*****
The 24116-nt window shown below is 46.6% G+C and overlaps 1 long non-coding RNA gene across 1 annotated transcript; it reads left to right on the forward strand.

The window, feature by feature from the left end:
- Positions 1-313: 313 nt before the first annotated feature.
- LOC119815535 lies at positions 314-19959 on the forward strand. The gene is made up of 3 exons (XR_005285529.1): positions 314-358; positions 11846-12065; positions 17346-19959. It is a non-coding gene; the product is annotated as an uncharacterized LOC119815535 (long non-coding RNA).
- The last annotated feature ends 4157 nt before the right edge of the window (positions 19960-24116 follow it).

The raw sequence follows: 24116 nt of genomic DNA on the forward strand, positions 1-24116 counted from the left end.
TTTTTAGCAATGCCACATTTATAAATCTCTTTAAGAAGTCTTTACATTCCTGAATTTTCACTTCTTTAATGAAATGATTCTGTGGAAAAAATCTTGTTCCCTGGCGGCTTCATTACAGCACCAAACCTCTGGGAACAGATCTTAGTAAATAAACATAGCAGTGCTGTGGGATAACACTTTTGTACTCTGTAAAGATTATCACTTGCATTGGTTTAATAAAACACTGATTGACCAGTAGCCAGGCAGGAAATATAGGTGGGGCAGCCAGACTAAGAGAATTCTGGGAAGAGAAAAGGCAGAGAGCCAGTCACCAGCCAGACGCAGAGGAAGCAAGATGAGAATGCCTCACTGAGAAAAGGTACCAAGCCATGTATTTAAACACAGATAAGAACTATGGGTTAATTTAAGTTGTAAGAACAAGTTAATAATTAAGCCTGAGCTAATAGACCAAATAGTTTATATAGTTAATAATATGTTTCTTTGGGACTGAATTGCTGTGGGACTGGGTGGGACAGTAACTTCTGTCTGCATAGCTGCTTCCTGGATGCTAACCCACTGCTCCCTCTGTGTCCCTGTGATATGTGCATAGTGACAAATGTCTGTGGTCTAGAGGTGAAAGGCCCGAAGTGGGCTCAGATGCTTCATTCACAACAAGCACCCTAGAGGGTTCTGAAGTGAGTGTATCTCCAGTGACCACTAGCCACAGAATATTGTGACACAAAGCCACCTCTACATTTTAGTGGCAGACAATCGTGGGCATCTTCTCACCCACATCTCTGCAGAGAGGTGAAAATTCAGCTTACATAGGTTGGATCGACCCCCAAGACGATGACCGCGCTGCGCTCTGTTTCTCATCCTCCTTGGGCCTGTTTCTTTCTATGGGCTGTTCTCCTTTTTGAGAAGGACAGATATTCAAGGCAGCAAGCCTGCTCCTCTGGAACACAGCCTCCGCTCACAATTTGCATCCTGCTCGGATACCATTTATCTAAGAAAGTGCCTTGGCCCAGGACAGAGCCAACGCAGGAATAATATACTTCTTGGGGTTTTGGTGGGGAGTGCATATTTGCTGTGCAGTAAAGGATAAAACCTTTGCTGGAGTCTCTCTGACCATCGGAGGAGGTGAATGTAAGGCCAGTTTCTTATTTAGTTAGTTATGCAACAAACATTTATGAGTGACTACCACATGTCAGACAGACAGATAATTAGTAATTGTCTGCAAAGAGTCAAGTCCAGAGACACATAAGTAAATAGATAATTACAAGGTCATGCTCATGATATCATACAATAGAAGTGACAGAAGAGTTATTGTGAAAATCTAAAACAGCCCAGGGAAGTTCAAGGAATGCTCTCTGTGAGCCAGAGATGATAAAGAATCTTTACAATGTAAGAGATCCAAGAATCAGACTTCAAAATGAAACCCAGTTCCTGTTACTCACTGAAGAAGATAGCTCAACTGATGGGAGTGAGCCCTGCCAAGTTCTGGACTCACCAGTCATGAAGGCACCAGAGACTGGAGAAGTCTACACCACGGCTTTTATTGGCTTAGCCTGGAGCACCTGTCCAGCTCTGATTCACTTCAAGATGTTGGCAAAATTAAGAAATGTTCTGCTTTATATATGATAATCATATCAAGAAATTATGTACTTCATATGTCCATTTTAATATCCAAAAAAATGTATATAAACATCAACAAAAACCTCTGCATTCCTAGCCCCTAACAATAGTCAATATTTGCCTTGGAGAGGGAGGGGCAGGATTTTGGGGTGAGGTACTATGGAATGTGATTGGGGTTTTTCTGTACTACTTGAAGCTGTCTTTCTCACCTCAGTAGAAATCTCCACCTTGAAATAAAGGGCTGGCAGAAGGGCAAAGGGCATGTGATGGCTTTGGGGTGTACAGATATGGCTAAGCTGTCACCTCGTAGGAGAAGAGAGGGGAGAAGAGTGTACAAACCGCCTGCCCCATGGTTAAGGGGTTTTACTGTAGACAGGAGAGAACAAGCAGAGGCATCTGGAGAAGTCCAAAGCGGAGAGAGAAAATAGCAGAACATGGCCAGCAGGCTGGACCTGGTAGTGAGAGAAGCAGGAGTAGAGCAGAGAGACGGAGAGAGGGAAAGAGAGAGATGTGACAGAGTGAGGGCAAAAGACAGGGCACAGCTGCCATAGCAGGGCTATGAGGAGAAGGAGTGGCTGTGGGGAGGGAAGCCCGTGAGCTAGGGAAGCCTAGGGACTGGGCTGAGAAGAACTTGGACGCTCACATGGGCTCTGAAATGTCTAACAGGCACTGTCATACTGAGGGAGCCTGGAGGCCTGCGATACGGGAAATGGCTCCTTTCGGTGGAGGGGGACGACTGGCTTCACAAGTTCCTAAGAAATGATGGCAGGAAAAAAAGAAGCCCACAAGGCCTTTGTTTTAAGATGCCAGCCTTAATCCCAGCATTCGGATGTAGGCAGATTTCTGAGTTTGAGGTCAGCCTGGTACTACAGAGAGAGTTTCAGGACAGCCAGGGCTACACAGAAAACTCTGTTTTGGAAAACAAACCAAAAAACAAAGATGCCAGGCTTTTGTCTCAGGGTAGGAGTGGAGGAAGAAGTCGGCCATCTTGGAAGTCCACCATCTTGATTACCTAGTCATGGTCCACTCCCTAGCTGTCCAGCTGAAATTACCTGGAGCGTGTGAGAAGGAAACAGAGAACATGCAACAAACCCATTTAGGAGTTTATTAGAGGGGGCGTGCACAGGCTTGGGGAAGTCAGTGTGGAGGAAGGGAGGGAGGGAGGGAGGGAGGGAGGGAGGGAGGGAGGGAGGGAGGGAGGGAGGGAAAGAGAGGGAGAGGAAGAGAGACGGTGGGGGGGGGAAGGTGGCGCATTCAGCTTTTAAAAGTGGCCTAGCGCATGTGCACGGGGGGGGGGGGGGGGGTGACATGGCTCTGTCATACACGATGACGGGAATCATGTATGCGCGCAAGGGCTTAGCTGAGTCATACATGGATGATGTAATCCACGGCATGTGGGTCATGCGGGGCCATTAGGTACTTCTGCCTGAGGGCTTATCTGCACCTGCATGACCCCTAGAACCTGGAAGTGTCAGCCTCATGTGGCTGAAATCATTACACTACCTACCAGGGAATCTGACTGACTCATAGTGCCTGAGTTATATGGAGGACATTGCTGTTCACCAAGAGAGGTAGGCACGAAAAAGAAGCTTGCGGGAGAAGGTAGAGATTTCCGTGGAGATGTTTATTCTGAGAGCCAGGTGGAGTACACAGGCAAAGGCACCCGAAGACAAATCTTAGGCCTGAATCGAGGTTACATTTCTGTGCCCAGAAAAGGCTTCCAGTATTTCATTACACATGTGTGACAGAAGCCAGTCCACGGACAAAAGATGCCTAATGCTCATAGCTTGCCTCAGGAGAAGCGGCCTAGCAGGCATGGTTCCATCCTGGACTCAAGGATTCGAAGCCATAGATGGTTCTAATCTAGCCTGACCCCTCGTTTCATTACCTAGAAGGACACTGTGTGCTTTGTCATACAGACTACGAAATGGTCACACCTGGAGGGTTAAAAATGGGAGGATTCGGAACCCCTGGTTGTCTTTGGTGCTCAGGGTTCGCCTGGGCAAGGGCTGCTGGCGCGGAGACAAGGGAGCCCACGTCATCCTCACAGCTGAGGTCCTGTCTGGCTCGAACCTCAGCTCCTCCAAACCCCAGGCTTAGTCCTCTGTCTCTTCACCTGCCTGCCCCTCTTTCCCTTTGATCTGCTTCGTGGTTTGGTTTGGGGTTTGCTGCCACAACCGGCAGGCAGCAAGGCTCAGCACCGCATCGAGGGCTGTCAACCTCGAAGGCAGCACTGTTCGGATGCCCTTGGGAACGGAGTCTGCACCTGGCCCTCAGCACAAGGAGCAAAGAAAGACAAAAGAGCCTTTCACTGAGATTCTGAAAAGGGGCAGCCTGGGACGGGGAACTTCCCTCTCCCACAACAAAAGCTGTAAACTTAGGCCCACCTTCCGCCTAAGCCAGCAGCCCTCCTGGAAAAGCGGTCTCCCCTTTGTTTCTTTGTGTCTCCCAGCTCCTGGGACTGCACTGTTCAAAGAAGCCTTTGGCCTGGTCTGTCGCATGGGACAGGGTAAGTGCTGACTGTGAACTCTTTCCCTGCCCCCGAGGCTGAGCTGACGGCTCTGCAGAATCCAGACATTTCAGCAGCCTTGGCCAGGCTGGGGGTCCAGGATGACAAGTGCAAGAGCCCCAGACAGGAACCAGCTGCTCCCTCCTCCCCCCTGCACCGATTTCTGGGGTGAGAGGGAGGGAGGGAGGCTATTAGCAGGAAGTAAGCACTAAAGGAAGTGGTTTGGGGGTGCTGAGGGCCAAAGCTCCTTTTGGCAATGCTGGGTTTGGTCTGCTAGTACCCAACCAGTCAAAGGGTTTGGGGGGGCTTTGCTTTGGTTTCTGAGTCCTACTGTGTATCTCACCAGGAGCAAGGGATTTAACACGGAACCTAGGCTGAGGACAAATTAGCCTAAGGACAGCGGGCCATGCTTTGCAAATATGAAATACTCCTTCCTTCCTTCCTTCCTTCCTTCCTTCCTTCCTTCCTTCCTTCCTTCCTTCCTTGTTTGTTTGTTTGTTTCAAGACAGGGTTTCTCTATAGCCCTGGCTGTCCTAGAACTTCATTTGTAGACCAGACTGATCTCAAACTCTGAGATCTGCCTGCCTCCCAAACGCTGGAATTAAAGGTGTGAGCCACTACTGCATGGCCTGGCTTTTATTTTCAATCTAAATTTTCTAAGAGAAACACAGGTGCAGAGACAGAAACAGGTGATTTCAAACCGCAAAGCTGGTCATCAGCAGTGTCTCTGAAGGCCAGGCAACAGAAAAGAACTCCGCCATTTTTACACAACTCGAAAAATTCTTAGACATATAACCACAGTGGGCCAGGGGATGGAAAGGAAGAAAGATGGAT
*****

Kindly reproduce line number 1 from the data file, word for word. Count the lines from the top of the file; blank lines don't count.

The 24116-nt window shown below is 46.6% G+C and overlaps 1 long non-coding RNA gene across 1 annotated transcript; it reads left to right on the forward strand.